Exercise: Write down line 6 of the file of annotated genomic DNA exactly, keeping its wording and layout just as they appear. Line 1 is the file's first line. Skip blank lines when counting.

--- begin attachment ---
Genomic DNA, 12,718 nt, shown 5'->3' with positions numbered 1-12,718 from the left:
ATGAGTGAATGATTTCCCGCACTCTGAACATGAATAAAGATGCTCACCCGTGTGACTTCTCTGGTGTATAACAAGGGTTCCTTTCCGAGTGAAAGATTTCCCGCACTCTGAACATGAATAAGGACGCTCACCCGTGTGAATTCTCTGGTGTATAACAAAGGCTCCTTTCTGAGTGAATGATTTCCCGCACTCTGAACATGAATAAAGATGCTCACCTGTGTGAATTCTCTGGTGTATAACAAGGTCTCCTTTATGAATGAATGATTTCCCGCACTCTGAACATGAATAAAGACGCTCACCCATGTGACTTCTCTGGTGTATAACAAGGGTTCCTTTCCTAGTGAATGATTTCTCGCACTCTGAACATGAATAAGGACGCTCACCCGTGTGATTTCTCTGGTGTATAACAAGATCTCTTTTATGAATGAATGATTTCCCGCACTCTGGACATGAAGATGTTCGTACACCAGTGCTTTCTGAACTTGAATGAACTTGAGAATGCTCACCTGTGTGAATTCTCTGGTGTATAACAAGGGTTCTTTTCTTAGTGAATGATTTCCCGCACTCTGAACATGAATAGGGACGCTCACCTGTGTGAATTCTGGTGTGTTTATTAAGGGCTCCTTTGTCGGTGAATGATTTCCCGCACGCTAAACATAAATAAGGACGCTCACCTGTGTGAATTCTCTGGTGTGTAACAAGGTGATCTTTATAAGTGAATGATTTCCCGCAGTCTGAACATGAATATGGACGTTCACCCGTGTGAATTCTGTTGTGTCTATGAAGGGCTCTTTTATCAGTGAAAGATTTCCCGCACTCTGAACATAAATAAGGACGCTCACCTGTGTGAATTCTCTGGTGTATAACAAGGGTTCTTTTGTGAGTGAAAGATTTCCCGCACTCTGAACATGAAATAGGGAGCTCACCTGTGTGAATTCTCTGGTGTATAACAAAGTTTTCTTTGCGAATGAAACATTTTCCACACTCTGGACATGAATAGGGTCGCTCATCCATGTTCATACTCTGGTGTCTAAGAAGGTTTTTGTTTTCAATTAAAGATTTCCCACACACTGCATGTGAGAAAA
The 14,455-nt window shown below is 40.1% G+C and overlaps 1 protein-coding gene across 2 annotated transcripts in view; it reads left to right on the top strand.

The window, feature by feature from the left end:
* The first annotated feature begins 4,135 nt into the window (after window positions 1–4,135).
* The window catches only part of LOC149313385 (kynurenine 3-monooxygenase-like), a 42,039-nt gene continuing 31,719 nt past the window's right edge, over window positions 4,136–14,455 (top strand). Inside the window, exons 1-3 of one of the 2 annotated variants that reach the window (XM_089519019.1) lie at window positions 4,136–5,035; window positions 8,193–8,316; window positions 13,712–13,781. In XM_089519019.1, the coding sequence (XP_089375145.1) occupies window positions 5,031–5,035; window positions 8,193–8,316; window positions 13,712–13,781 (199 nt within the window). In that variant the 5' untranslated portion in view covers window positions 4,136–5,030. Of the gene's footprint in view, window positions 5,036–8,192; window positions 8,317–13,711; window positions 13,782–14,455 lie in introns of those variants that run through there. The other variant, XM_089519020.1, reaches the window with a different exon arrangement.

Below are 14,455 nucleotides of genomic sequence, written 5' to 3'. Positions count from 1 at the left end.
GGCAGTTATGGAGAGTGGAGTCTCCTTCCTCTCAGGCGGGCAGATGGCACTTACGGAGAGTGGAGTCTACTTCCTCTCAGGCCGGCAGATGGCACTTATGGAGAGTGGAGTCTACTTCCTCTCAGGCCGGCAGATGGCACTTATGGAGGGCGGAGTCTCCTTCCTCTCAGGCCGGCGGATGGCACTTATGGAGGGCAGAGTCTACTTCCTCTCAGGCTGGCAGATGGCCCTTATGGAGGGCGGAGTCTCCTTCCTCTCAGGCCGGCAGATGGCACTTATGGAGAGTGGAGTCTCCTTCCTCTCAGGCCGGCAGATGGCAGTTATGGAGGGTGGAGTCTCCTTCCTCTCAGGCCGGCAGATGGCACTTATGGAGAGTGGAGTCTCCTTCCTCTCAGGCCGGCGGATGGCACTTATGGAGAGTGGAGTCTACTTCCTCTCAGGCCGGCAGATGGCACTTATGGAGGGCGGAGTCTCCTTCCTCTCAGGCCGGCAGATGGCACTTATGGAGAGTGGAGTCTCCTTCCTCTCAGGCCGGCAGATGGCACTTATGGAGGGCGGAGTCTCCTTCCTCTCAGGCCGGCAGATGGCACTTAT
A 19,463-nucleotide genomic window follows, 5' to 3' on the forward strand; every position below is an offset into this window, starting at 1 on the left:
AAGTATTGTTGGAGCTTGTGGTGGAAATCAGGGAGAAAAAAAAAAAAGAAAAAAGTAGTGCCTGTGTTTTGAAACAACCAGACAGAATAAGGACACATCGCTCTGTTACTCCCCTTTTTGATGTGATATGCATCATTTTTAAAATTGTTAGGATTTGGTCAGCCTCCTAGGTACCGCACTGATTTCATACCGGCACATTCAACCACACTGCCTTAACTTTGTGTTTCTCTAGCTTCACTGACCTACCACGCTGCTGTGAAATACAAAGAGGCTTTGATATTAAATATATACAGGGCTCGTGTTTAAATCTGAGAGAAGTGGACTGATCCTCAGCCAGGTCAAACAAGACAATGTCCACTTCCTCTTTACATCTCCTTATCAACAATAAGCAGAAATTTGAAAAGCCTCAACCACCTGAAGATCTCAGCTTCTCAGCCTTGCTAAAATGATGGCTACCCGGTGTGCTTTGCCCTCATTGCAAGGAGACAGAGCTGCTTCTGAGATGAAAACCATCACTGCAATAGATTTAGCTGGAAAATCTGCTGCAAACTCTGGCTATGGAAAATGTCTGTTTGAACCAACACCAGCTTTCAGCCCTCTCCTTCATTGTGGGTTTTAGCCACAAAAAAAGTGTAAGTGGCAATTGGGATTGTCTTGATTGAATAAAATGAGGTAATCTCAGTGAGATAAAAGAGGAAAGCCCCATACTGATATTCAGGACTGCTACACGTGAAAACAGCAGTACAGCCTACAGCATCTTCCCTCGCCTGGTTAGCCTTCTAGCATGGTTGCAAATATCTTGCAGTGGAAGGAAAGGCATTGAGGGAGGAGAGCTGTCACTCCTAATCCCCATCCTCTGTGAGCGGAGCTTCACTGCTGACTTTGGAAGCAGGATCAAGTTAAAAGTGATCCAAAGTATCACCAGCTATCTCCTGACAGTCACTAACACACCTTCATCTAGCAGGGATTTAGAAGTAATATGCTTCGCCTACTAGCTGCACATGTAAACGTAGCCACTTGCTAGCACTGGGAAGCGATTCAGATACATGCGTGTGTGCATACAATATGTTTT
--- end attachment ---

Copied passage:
* The window catches only part of LOC149313385 (kynurenine 3-monooxygenase-like), a 42,039-nt gene continuing 31,719 nt past the window's right edge, over window positions 4,136–14,455 (top strand). Inside the window, exons 1-3 of one of the 2 annotated variants that reach the window (XM_089519019.1) lie at window positions 4,136–5,035; window positions 8,193–8,316; window positions 13,712–13,781. In XM_089519019.1, the coding sequence (XP_089375145.1) occupies window positions 5,031–5,035; window positions 8,193–8,316; window positions 13,712–13,781 (199 nt within the window). In that variant the 5' untranslated portion in view covers window positions 4,136–5,030. Of the gene's footprint in view, window positions 5,036–8,192; window positions 8,317–13,711; window positions 13,782–14,455 lie in introns of those variants that run through there. The other variant, XM_089519020.1, reaches the window with a different exon arrangement.